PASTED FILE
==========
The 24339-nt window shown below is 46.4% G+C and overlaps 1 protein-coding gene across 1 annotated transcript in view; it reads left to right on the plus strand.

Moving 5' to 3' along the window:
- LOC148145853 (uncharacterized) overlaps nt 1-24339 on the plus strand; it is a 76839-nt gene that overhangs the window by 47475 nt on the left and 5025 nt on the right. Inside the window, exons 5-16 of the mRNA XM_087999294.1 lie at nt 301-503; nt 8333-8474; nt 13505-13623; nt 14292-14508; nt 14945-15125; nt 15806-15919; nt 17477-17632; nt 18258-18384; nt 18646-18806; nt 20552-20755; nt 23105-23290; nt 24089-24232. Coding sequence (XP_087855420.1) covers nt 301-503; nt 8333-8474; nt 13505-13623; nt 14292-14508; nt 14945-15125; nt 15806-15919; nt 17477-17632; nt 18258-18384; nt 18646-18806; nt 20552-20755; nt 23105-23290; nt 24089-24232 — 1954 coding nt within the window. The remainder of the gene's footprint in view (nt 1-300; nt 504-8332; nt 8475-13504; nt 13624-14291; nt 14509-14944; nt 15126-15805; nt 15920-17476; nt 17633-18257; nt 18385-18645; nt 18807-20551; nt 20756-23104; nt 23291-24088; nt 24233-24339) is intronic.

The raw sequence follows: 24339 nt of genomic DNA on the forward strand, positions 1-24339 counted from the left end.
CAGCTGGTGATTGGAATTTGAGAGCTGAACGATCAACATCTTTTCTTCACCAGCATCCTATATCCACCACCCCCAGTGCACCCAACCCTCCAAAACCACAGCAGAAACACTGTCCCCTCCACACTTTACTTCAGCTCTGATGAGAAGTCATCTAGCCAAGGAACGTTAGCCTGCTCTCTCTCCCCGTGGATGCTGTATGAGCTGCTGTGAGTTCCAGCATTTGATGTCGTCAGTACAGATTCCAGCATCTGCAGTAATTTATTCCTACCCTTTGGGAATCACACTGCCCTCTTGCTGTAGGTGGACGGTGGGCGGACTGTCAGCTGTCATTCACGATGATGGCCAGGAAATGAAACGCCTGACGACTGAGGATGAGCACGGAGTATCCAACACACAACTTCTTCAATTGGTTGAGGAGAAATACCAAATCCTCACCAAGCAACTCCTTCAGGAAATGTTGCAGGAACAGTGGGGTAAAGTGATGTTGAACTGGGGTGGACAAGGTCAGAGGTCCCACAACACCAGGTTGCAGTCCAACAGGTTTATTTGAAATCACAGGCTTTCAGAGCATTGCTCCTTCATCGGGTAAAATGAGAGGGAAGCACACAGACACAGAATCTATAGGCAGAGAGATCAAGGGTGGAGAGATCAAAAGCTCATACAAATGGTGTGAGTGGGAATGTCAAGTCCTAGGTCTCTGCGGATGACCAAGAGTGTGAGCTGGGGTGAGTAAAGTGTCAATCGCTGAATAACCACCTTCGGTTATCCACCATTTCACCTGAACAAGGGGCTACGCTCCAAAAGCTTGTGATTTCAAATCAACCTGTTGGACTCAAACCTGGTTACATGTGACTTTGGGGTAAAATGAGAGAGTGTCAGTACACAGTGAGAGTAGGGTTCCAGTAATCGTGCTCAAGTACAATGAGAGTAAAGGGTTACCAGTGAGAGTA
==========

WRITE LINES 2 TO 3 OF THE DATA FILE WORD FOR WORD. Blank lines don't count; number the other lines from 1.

Moving 5' to 3' along the window:
- LOC148145853 (uncharacterized) overlaps nt 1-24339 on the plus strand; it is a 76839-nt gene that overhangs the window by 47475 nt on the left and 5025 nt on the right. Inside the window, exons 5-16 of the mRNA XM_087999294.1 lie at nt 301-503; nt 8333-8474; nt 13505-13623; nt 14292-14508; nt 14945-15125; nt 15806-15919; nt 17477-17632; nt 18258-18384; nt 18646-18806; nt 20552-20755; nt 23105-23290; nt 24089-24232. Coding sequence (XP_087855420.1) covers nt 301-503; nt 8333-8474; nt 13505-13623; nt 14292-14508; nt 14945-15125; nt 15806-15919; nt 17477-17632; nt 18258-18384; nt 18646-18806; nt 20552-20755; nt 23105-23290; nt 24089-24232 — 1954 coding nt within the window. The remainder of the gene's footprint in view (nt 1-300; nt 504-8332; nt 8475-13504; nt 13624-14291; nt 14509-14944; nt 15126-15805; nt 15920-17476; nt 17633-18257; nt 18385-18645; nt 18807-20551; nt 20756-23104; nt 23291-24088; nt 24233-24339) is intronic.